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50 per cent plus one of the parcel owner was required in order for the design and construction to go ahead. As that was not achieved, no further work will go forward at this time.

The estimated cost of the project would have been approximately $16,400 per property, if paid up front, for the infrastructure, lift station and lagoon. Each property would also have to pay an addition $12,000 – $15,000 to get their property hooked up to the system, not including annual operational and maintenance.

Property owner Lisa Plemel says she’s not surprised the proposal was rejected, as the cost would be so high.

“So many of us who have needed this service, have gone ahead and fixed it as much as we possibly could, and already replaced our sewer tanks, so to do it again, I could see where people would be really reluctant to put out that kind of money again,” she says.

Currently, Plemel and her neighbours have to truck in ship in their own water and truck out their sewer. What she’d rather see is the City of Fort St. John extend its service out past her place to Charlie Lake.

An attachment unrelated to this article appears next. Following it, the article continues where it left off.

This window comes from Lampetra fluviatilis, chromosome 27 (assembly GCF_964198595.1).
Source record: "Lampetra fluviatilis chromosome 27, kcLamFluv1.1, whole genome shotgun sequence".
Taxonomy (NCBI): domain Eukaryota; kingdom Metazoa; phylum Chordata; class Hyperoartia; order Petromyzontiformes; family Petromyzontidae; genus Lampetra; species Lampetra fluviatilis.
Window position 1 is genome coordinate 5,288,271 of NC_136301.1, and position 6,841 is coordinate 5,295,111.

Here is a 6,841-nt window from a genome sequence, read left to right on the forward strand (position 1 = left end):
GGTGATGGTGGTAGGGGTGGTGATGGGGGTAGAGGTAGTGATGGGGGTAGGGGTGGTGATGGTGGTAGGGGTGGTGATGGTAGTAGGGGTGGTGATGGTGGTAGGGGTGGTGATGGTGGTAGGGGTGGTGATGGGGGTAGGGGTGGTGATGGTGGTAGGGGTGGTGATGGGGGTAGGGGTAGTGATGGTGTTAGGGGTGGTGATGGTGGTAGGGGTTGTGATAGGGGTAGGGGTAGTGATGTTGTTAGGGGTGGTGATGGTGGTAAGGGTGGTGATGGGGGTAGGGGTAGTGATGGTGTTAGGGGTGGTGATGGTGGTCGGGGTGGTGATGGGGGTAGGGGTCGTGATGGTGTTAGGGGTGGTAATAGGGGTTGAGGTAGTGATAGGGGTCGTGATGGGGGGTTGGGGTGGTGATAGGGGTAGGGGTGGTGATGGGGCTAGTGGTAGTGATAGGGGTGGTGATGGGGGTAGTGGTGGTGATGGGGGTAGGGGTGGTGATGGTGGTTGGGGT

“If they have the facilities to take our sewer, and/or provide water anyway,  and we’re already paying for it, I don’t understand why we can’t be incorporated.”

However, the City has a policy that it doesn’t provide service to areas outside the city boundary, with the exception of the North Peace Airport. City Manager Dianne Hunter says that policy is in place for a number of reasons, but mostly because it would be selling capacity that is needed by the city itself.

“We just don’t have a big enough system that we could provide everybody with water and sewer,” she argues, adding that 12 – 15 per cent is already used by the rural water station.

As an alternative, the area could also look into requesting the city extend its boundary to include their properties. Plemel believes many of her neighbours would be interested in that option, despite the additional costs they would have to pay as residents of Fort St. John.

“I think most people would definitely consider the trade-off as being a good thing, if they could get water and sewer in exchange for being part of the city.”

However, Hunter explains that even if the Grand Haven and Clairmont residents were brought into the city, the cost would still be the same.

“The same property owners would have to bear the same cost. You wouldn’t be asking the rest of the residents of Fort St. John to pay a portion of their costs.”

She does say that the only difference would be water, which the proposed sewer system didn’t include, as well as the fact that the cost to maintain the system would be borne by everybody using it. If the City were to service the area, it would put in a water line at the same time as the sewer line, “but it would still be at their cost; it wouldn’t be at other residents in our community’s cost,” maintains Hunter.

Property owners in the area will be notified by letter of the result of the petition, and for now, will continue to handle their own sewer services.

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